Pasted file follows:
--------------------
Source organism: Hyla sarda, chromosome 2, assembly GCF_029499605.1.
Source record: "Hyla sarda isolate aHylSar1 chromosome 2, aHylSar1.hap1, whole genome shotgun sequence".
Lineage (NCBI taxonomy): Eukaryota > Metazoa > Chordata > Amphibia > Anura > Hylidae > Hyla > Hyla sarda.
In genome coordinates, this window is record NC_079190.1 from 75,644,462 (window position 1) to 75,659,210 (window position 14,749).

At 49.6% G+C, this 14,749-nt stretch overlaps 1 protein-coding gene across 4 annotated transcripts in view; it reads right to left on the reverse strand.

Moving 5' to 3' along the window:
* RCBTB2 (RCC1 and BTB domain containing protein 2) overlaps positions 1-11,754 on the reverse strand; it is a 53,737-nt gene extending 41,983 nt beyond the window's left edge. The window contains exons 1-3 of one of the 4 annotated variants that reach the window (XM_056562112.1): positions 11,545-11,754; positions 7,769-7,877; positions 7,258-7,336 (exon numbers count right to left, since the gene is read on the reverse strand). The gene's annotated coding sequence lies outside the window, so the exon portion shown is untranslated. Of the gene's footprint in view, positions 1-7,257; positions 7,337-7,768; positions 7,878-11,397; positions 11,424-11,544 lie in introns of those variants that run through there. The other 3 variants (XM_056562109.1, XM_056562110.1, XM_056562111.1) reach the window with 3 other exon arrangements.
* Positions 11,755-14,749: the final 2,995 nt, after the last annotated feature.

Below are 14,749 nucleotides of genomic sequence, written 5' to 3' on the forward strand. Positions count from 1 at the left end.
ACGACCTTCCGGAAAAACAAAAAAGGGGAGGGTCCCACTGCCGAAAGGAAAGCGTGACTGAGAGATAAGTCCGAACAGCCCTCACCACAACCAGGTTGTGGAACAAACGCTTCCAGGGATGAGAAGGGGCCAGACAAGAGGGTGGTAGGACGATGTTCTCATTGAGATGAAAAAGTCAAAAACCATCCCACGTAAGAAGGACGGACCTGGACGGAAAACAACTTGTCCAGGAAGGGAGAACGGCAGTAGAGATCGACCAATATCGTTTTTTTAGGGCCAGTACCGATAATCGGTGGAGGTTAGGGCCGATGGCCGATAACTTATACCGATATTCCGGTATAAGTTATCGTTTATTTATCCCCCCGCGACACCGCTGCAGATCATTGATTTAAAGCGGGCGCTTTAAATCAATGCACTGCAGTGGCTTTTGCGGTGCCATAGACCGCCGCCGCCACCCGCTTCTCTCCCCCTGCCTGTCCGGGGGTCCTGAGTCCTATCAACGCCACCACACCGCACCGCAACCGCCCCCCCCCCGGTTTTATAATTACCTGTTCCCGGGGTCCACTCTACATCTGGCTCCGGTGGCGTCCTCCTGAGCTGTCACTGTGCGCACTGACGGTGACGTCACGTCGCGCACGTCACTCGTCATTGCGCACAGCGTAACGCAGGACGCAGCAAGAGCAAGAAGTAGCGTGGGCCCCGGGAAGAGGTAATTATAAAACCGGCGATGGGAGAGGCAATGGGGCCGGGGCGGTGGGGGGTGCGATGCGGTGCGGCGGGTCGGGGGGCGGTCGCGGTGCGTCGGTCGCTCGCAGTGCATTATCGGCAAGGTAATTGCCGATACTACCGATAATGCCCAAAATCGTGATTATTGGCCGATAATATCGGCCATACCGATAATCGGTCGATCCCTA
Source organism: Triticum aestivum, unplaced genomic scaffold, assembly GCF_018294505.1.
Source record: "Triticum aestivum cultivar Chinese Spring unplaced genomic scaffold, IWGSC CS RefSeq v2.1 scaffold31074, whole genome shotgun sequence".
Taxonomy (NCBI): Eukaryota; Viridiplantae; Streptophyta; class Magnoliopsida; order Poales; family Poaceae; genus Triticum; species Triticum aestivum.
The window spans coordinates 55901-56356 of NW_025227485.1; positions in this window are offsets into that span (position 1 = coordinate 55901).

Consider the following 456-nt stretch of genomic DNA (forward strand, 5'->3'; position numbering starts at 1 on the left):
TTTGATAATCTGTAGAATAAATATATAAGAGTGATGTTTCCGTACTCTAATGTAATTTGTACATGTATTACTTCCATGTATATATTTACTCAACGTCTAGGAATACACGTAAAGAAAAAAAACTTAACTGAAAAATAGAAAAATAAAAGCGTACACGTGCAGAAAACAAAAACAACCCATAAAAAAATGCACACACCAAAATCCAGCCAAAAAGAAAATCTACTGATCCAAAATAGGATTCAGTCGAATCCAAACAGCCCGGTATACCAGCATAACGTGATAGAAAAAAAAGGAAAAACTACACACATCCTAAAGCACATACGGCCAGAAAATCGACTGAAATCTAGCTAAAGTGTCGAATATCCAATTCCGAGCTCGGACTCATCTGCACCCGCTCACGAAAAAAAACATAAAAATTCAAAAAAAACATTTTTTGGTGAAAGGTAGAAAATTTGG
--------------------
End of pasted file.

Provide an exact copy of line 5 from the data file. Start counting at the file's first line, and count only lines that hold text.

At 49.6% G+C, this 14,749-nt stretch overlaps 1 protein-coding gene across 4 annotated transcripts in view; it reads right to left on the reverse strand.